2. This switch option applies only to the CONFIG.SYS file residing on the PC Card. Do not specify this option on the CONFIG.SYS file that resides on the internal hard disk drive.
3. If you started (booted) from the PC Card, do not remove the card until you shut down the operating system.


There are three types of PCMCIA cards, arraigned by size. The function of each type is only restricted by its size.
Type I -3.3mm thick SRAM or EEPROM memory cards.
Type II -5.0mm thick cards that allow more complex functions than the Type I cards. Type II PCMCIA cards include SCSI adapters, sound cards, modems, network adapters, and interface cards for external devices
Type III -10.5mm thick cards that are most often hard drives.

Software Drivers:
There are several layers of software drivers that allow the PCMCIA card and slot to function with the computer. These software drivers allow the applications and user to make use of the PCMCIA hardware. Which drivers are needed depends on the card, and the drivers used.

Card Services
Card Services works with the operating system to allocates memory, interrupts and other system resources to the card and drivers.
PCMCS.EXE Phoenix DOS Card Services
IBMDOSCS.SYS Yamato (IBM) DOS Card Services
PCMCIA.SYS OS/2 2.1 Card Services

Socket Services
Socket Services provides a low level interface for the socket hardware. Socket Services accepts configuration information from Card Services, and reads low level card configuration data from the PCMCIA card.
PCMSS Phoenix Socket Services
IBMDSS01.SYS Yamato (IBM) AT bus DOS Socket Services
IBMDSS02.SYS Yamato (IBM) MCA Socket Services
IBM2SS01.SYS Yamato (IBM) AT bus OS/2 Socket Services

Client and Super Client Enablers
Client Enablers can configure one specific card for use as a standard peripheral device. A Client Enabler is specific to the card it is written for, and works the same as a driver for that device. Super Client Enablers have the ability to recognize and configure a wider range of cards (two or more).
ESTDFM.EXE IBM Modem Client Enabler
MEGAHZ.EXE Megahertz modem Client Enabler
PCMSCD.EXE Phoenix Super Client Driver
AUTODRV.SYS Yamato Super Client Driver

Point Enablers

Point Enablers bypass Socket and (or) Card services and function as a Client Enabler. Point Enablers can save memory if one is available for the card, and matches the socket controller. Point Enablers will usually not work with each other, or other PCMCIA drivers. (There are no universal Point Enablers! Each is designed for a specific card, and must be provided by the manufacturer.)

Other Drivers

Some sets of PCMCIA drivers have additional drivers or utilities that take care of one part or another of the complete job. Some PCMCIA drivers, like the IBM-Yamato drivers, require POWER.EXE to be loaded before any of the PCMCIA drivers. The IBM drivers also have a Resource Map Utility that lets you tell the drivers which part of the excluded memory to use;
DICRMU01.SYS ISA Resource Map Utility (IBM)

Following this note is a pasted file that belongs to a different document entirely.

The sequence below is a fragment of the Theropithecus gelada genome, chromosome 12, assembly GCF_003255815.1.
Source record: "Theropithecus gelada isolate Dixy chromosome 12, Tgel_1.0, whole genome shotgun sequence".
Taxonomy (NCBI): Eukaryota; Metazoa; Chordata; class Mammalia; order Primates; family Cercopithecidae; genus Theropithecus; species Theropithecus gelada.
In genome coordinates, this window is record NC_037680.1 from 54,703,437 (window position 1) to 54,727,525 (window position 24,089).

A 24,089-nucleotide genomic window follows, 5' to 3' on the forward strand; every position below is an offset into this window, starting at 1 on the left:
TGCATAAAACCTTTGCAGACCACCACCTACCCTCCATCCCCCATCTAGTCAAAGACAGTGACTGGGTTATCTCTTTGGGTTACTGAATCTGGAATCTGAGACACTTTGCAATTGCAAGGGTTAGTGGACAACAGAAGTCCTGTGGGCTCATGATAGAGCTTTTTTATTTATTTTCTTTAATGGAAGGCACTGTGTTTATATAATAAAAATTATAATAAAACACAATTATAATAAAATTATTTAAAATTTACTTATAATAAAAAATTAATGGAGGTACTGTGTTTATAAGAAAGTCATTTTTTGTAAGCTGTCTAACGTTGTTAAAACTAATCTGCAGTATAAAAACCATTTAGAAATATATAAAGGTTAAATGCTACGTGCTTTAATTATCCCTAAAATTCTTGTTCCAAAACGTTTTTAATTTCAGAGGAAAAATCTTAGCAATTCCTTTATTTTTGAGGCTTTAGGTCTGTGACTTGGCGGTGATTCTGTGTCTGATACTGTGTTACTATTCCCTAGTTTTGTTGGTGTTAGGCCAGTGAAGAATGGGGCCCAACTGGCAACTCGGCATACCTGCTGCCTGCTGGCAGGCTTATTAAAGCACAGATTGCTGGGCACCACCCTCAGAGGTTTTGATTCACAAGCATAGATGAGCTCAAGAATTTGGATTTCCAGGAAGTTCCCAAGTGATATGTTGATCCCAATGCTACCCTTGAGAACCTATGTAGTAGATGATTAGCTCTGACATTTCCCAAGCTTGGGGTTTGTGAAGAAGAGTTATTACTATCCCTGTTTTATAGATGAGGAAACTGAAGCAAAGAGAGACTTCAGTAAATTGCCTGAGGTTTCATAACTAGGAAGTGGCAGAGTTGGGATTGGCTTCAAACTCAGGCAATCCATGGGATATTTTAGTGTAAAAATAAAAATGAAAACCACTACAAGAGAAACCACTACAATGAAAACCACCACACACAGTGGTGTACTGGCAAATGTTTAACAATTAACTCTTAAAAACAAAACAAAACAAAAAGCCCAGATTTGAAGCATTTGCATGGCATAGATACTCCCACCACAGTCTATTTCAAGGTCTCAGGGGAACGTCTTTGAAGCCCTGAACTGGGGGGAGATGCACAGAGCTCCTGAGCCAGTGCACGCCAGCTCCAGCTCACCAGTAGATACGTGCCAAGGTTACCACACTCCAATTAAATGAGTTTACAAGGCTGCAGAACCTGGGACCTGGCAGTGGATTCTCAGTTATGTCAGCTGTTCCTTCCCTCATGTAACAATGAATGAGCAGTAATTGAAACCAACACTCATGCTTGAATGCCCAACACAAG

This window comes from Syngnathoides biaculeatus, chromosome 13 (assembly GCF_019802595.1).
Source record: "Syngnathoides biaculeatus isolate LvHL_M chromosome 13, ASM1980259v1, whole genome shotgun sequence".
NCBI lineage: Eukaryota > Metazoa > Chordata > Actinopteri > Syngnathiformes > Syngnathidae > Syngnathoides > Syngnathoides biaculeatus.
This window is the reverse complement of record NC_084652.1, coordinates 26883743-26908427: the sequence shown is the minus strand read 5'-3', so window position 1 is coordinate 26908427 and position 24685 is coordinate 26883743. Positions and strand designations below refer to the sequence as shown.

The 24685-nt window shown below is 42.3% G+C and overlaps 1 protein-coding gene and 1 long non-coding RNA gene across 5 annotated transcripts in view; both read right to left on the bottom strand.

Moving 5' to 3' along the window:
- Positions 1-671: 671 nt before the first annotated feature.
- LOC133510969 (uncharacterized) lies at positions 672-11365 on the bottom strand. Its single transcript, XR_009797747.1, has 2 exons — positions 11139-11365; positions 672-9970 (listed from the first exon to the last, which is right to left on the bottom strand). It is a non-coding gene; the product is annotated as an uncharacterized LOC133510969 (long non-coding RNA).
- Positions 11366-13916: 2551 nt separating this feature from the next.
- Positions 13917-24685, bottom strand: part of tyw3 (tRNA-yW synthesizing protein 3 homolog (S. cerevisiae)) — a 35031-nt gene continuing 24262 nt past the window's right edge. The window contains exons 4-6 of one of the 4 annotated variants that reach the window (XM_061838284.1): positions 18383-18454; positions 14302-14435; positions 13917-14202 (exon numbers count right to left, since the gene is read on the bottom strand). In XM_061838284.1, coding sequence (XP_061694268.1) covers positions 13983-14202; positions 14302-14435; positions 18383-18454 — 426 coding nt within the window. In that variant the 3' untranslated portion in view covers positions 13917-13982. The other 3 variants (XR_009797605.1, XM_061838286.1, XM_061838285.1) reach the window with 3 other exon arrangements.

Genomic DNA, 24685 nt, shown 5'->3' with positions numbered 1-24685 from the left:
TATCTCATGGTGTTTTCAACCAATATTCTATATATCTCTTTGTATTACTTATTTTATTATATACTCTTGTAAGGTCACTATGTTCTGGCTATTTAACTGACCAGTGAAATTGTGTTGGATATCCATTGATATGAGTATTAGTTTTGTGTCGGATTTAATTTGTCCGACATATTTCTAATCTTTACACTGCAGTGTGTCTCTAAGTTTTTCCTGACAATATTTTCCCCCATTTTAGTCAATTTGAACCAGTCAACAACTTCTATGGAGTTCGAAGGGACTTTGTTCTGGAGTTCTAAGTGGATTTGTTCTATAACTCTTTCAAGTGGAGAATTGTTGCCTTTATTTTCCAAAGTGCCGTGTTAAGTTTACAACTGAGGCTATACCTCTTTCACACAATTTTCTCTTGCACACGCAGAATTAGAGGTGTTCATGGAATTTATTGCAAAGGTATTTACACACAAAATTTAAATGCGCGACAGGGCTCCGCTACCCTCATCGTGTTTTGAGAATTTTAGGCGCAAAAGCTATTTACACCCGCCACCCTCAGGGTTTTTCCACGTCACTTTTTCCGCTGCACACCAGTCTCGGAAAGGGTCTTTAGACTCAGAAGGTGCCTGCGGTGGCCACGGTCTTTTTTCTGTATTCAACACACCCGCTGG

DICRMU02.SYS MCA Resource Map Utility (IBM)

"Universal" PCMCIA Drivers
ThinkPad 350, 360, 510, 720, 750, 755, and PS/Note 425 all have compatible hardware. These models can use the Yamato PCMCIA drivers with EasyPlay. The file TPPCMCIA.EXE, will create an install disk for the Yamato drivers and EasyPlay. The file can be downloaded from the Internet.

Card Memory Requirements

PCMCIA Card Services requires 4K to load and function. Some PCMCIA cards will not make any other requirements, but some do. Modems and most memory cards do not need any more memory. The memory that is needed has to be set aside in the CONFIG.SYS file. To exclude 4K for Card Services, the EMM386 line may look like this:
For a system with an IBM Ethernet PCMCIA adapter, 16K needs to be set aside;
The exclude range will need to be increased if a PCMCIA card is installed that needs more memory reserved for it. Here are some of the common memory requirements that would need to be added to
Card Services 4K;
IBM Token Ring card 16K RAM + 8K ROM = 24K
IBM Ethernet = 16K
IBM 3270 card = 8K

Table of Host Controllers

Thinkpad Controller
310 TIPCI1131
340 Ricoh RF5C2661
350 Intel 82365SL
355 Ricoh RF5C266
360 Ricoh RF5C366
365C/E Ricoh RF5C596
365X Ricoh RF5C366L
370C Ricoh RF5C366L
380-385 D/E/ED Cirrus CL-PD6729
380-385 X/XD/Z TIPCI 1250A (Cardbus)
390 TIPCI 1250A (Cardbus)
500 Intel 82365SL
510 Ricoh RF5C366
560/E Cirrus CLPD6729
560 X/Z TIPCI 1250A (Cardbus)
600 TIPCI 1250A
600E TIPCI 1251 (Cardbus)
701 Cirrus CLPD6729
720 IBM "Stinger" MCA
710T-TPF Intel 82365SL (x2)
710T-HDD Intel 82365SL
730T Cirrus CLPD6720
750 Intel 82365SL
755C/CS Ricoh RF5C266 (x2)
755CD/CE/CSE/CV/CX IBM "Zipang" (x3)
760C/CD/L/LD IBM "Zipang"
760E/ED/EL/ELD/X/XD TI CardBus PCI 1130
765 D/L TI CardBus PCI 1130
770 TIPCI 1250 (CardBus)
770E/X TIPCI 1250
770Z TIPCI 1251 (CardBus)
1400 o2micro 6833
1720 TIPCI 1250A (CardBus)

Ricoh RF5C266 -- 1 SlotController
Rev. A can't use C0000 or D0000, Rev.B, C(Current)no restriction
Ricoh RF5C366 -- 2 Slot Controller
Rev. A can't use C0000 or D0000, Rev.B,C(current) no restrictions
Ricoh RF5C366L-- Low Profile version of RF5C366 silicon same as RF5C366Rev. C